epilepsy4,‘4v15. They spontaneously exhibit spikewave discharges (SWD), probably of thalamic origin”‘. The pharmacological profile of SWD resembles that of human absence epilepsy”. In the present EEG-controlled experiment, it was investigated whether loreclezole has an effect on generalized absence epilepsy of the WAG/Rij strain. In order to determine whether loreclezole also has side effects, spontaneous behaviour and background EEG were additionally measured and analysed. Materials and metbods Thirty-two male and female WAG/Rij rats, 6 months old and weighing 24&320 g, were used as experimental subjects. The animals were individually housed and had ad lib access to food and water. A 12-h light-dark cycle with white lights on at 20.00 h was maintained throughout the experiment. The experiment took place in the dark phase of the 24-h day. EEG electrodes (Plastics One, MS 333/2-A) were implanted under complete anaesthesia (Nembutal, 60 mg/kg i.p.) in the frontal and in the parietal region of the cortex with coordinates A 2.0, L 3.5 and A -6.0, L 4.0, respectively, with skull surface flat and bregma zero zero. An earth electrode was placed in the cerebellum. The animals were allowed to recover for at least 10 days before the experiments were started. Experiments were performed in freely moving animals. Loreclezole was synthesized at Janssen Pharmaceutica (Beerse, Belgium). It was dissolved in water and administered in suspension at dosages of 5, 10 and 20 mg/kg in a volume of 1 ml. Additionally, a 0 mg/kg control group was used to control for loreclezole treatment by injecting WAG/Rij rat with vehicle saline. Each group consisted of 8 subjects. The rats were adapted to the experimental and recording conditions for 18 h and a baseline EEG was then recorded for 1 h, starting at 10 h. Then, animals were intraperitoneally injected with loreclezole or solvent and, subsequently, the EEG was recorded for 4 consecutive hours. The EEG signal was amplified and filtered by an Elema-Schiinander polygraph and only frequencies between 1 and 70 Hz were allowed to pass. The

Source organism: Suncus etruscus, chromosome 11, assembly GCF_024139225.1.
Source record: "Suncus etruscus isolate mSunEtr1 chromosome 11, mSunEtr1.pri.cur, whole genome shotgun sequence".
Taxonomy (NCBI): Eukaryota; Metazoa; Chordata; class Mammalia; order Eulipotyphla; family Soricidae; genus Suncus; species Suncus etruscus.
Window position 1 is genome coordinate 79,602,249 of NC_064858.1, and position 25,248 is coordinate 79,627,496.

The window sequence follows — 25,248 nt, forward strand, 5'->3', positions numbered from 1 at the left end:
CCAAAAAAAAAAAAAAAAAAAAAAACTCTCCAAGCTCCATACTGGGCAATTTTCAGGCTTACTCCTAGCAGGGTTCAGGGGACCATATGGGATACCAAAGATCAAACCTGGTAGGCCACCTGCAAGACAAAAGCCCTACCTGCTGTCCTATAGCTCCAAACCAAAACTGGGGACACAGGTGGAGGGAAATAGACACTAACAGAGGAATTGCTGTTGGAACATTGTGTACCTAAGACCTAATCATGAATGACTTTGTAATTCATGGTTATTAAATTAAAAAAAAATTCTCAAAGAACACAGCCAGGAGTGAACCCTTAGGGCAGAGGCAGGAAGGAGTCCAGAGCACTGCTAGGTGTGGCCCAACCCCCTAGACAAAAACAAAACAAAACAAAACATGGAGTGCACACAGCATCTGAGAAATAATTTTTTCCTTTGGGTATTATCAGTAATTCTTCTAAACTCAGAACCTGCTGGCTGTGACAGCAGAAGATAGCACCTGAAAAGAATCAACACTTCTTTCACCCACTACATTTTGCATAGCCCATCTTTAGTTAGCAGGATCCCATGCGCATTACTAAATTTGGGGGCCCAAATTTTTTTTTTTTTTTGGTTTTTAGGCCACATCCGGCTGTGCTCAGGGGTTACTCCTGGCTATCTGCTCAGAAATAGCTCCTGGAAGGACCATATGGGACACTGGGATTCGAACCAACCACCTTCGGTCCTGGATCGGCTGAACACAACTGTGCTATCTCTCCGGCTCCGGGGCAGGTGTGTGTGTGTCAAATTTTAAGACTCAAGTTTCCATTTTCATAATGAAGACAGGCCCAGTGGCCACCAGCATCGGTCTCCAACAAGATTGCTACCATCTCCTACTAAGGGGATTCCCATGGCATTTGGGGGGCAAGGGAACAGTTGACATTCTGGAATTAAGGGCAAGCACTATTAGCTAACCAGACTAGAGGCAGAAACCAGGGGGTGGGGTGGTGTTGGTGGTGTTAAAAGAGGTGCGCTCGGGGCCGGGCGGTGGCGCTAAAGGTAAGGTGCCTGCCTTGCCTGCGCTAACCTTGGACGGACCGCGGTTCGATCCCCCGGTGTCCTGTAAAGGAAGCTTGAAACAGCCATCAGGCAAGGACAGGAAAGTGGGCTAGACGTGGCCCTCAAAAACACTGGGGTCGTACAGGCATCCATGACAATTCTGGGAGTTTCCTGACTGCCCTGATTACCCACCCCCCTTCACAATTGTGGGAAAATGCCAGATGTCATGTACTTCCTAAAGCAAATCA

EEG was subsequently stored in digitized form on a magneto-optical disk (DATA Instruments, ATCODAS). SWD were visually scored according to criteria elaborated earlieri4. The number of SWD and the time accumulated by summing the durations of individual episodes of SWD were determined for each animal. These values were calculated for the baseline hour and for the 4 post-injection hours. Additionally, the spectral content of the interictal EEG phases was determined during representative periods of passive wakefulness in the first hour following loreclezole or vehicle administration. The minimum time period that was analysed was 25 s. These epochs were digitized with a rate of 512 samples per second. The power spectrum was calculated by means of a Fast Fourier Transformation (FFT) with a bin density of 1 Hz and normalized. Z-scores are then obtained with mean = 0 and variance = 1, to compensate for interindi~dual differences in amplification’. The contents of the following EEG frequency bands were determined: the delta band (l-4 Hz), the theta band (610 Hz), the sigma band (11-14 Hz), the beta 1 band (15-30 Hz) and the beta 2 band ( > 30 Hz). Spontaneous behaviour of the rats was observed and the duration of following behavioural categories was quantified for 30 min starting 30 min after injection: ‘exploratory’ behaviour (walking, rearing, sniffing, digging), ‘automatic’ behaviour (grooming, eating, drinking) and ‘passive’ behaviour (sitting, lying and standing still)3. Behavioural observations were done through a window from an adjacent room. The data were recorded and analysed with a PC registration software package’. The overall effects induced by the compound with respect to epileptic activity, behaviour and Zscores of EEG spectral analysis, were statistically analysed by means of a one-factor (doses) ANOVA, while post-hoc pairwise comparisons with Tukey’s protected t-test were used to test differences between groups. Results Effects of loreclezole on epileptic activity are presented in Figs. 1 and 2. During the 4-h post-injection period, the number of SWD was si~i~cantly